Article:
Since the end of the 1980s, there have been rises of up to 10% per year in the numbers of knee arthroplasty procedures performed in the United States.1 Between 1990 and 2002, the number of primary operations per 100,000 inhabitants in that country tripled.1 Increased life expectancy together with the rising number primary operations has consequently led to greater numbers of revision surgery procedures.

In 2002, more than 350,000 knee prostheses were implanted in the United States.2 In the same year, the number of revision procedures increased by 7.5%.2 Kurtz et al.3 estimated that the number of revision procedures would increase by 600% by 2030.

Management of bone loss within the scenario of knee revision arthroplasty represents an enormous challenge. The bone defect may result from the initial disease, the design of the primary prosthesis used, the failure mechanism, technical errors in the primary surgery or difficulty in removing the fixed implants.4 and 5

Correction of the bone deficiency becomes necessary in order to achieve a stable bone-implant interface. This enables correct alignment of the components, maintenance of adequate height for the joint interline and ligament balance. Thus, this correction is a determining factor in the clinical result.4 , 5 and 6

Bone defects can be managed by filling them using methyl methacrylate, autologous spongy bone grafts, autologous structural graft fragments, modular metallic boosters or thicker polyethylene components. Nonetheless, the correct treatment for large defects remains undefined and homologous structural grafts, impacted spongy grafts or unconventional prostheses can be used.7 , 8 , 9 and 10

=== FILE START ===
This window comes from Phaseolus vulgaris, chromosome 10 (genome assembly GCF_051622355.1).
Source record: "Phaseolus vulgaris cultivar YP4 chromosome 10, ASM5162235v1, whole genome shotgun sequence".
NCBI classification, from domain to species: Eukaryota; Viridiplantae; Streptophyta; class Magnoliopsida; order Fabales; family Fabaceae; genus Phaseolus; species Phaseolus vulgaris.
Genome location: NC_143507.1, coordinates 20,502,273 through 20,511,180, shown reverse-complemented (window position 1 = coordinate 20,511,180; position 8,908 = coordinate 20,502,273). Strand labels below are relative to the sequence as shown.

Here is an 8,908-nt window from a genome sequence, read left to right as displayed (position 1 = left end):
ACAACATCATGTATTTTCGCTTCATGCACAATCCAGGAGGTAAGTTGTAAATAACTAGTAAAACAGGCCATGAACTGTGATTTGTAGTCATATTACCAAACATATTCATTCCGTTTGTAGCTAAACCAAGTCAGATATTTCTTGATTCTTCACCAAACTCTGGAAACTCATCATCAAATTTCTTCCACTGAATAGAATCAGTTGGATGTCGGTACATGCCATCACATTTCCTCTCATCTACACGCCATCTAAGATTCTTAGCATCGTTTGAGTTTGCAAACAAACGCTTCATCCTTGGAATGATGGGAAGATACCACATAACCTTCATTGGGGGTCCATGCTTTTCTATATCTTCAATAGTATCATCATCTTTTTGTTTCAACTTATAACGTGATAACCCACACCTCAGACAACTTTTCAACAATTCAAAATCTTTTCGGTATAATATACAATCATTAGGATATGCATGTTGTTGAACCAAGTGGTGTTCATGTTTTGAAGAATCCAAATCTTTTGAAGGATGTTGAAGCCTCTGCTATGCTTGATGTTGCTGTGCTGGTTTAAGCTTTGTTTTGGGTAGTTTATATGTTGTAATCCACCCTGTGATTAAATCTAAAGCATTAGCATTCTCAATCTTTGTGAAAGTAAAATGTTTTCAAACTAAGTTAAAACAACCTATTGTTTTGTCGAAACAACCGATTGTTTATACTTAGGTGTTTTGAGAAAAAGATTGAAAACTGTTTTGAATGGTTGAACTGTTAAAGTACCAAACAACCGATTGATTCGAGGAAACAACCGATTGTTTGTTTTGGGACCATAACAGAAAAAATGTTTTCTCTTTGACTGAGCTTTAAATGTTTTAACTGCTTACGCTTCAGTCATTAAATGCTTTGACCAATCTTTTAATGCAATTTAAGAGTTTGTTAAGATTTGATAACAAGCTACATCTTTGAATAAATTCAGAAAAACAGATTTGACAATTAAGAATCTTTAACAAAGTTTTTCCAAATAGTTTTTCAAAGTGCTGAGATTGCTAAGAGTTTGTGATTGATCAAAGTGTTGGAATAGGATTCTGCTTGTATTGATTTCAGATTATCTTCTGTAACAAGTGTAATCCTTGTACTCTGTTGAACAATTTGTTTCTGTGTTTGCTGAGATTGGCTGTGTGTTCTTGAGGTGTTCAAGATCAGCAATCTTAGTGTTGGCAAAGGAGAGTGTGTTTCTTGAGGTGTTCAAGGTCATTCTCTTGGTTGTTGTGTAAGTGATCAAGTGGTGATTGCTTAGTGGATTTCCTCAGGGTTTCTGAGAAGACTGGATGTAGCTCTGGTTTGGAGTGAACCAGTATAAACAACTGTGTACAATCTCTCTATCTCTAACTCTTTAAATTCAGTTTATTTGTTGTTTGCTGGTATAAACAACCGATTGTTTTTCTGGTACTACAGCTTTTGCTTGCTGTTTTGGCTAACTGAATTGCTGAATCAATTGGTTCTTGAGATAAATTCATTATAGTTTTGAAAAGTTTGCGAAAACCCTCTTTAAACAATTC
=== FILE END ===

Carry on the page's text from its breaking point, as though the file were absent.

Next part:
Several studies that used homologous structural grafts for managing bone failures during revision surgery have shown nonunion rates of up to 4%, infection risk ranging from 4% to 8% and failure rates from 8% to 23%.11 , 12 , 13 and 14 Thus, the capacity of structural grafts to provide effective long-term support can be questioned.

Trabecular metal boosters made of tantalum, in a variety of cone shapes, are currently an option for managing bone failure in complex cases of total knee arthroplasty (TKA) revision and are an option when using structural grafts from a musculoskeletal tissue bank.

The objective of this study was to evaluate the initial results, with a minimum follow-up of two years, from TKA revision in which trabecular metal cones made of tantalum were used to treat large tibial or femoral bone defects.

Materials and methods

Patients who underwent TKA revision surgery between July 2008 and December 2010, for whom trabecular metal cones were needed for adequate treatment of the bone defects, were included in this study.